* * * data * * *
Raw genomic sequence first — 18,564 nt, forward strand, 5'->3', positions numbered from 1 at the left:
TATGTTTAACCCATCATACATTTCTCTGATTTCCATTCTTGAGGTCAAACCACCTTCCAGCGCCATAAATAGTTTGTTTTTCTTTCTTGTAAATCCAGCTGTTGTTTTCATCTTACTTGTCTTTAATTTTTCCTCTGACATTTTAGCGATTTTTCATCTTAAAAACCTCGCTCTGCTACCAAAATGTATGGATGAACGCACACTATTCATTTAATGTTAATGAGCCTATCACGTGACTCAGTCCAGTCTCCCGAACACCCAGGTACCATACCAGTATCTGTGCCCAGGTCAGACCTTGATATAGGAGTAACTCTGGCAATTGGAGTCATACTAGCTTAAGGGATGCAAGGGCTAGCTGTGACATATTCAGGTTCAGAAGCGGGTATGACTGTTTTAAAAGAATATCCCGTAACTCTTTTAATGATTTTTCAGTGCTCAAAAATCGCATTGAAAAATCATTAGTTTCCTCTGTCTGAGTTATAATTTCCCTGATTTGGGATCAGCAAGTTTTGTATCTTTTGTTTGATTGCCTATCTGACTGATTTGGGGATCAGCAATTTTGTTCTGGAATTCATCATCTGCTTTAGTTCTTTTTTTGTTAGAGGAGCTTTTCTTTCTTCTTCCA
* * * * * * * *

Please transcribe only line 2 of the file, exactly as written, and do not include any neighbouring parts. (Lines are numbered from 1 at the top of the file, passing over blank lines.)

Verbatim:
TATGTTTAACCCATCATACATTTCTCTGATTTCCATTCTTGAGGTCAAACCACCTTCCAGCGCCATAAATAGTTTGTTTTTCTTTCTTGTAAATCCAGCTGTTGTTTTCATCTTACTTGTCTTTAATTTTTCCTCTGACATTTTAGCGATTTTTCATCTTAAAAACCTCGCTCTGCTACCAAAATGTATGGATGAACGCACACTATTCATTTAATGTTAATGAGCCTATCACGTGACTCAGTCCAGTCTCCCGAACACCCAGGTACCATACCAGTATCTGTGCCCAGGTCAGACCTTGATATAGGAGTAACTCTGGCAATTGGAGTCATACTAGCTTAAGGGATGCAAGGGCTAGCTGTGACATATTCAGGTTCAGAAGCGGGTATGACTGTTTTAAAAGAATATCCCGTAACTCTTTTAATGATTTTTCAGTGCTCAAAAATCGCATTGAAAAATCATTAGTTTCCTCTGTCTGAGTTATAATTTCCCTGATTTGGGATCAGCAAGTTTTGTATCTTTTGTTTGATTGCCTATCTGACTGATTTGGGGATCAGCAATTTTGTTCTGGAATTCATCATCTGCTTTAGTTCTTTTTTTGTTAGAGGAGCTTTTCTTTCTTCTTCCA